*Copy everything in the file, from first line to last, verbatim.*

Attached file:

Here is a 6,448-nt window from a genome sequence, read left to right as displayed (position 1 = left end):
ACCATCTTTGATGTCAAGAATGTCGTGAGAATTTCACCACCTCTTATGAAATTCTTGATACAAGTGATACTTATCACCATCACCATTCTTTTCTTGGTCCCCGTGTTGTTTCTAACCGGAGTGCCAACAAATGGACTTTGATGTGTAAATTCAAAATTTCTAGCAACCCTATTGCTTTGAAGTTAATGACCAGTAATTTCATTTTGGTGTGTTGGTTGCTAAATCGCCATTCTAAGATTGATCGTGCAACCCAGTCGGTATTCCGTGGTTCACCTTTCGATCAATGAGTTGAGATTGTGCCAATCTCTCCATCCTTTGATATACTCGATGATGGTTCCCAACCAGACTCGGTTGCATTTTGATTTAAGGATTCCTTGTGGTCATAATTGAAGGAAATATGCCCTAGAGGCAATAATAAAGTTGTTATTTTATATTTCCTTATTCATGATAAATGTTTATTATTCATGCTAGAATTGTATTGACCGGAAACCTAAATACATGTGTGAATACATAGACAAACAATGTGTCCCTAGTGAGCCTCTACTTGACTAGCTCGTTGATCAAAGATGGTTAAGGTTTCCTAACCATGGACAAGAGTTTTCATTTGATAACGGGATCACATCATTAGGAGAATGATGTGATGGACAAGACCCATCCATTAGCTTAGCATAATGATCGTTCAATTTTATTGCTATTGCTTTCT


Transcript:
Here is a 6,448-nt window from a genome sequence, read left to right as displayed (position 1 = left end):
ACCATCTTTGATGTCAAGAATGTCGTGAGAATTTCACCACCTCTTATGAAATTCTTGATACAAGTGATACTTATCACCATCACCATTCTTTTCTTGGTCCCCGTGTTGTTTCTAACCGGAGTGCCAACAAATGGACTTTGATGTGTAAATTCAAAATTTCTAGCAACCCTATTGCTTTGAAGTTAATGACCAGTAATTTCATTTTGGTGTGTTGGTTGCTAAATCGCCATTCTAAGATTGATCGTGCAACCCAGTCGGTATTCCGTGGTTCACCTTTCGATCAATGAGTTGAGATTGTGCCAATCTCTCCATCCTTTGATATACTCGATGATGGTTCCCAACCAGACTCGGTTGCATTTTGATTTAAGGATTCCTTGTGGTCATAATTGAAGGAAATATGCCCTAGAGGCAATAATAAAGTTGTTATTTTATATTTCCTTATTCATGATAAATGTTTATTATTCATGCTAGAATTGTATTGACCGGAAACCTAAATACATGTGTGAATACATAGACAAACAATGTGTCCCTAGTGAGCCTCTACTTGACTAGCTCGTTGATCAAAGATGGTTAAGGTTTCCTAACCATGGACAAGAGTTTTCATTTGATAACGGGATCACATCATTAGGAGAATGATGTGATGGACAAGACCCATCCATTAGCTTAGCATAATGATCGTTCAATTTTATTGCTATTGCTTTCT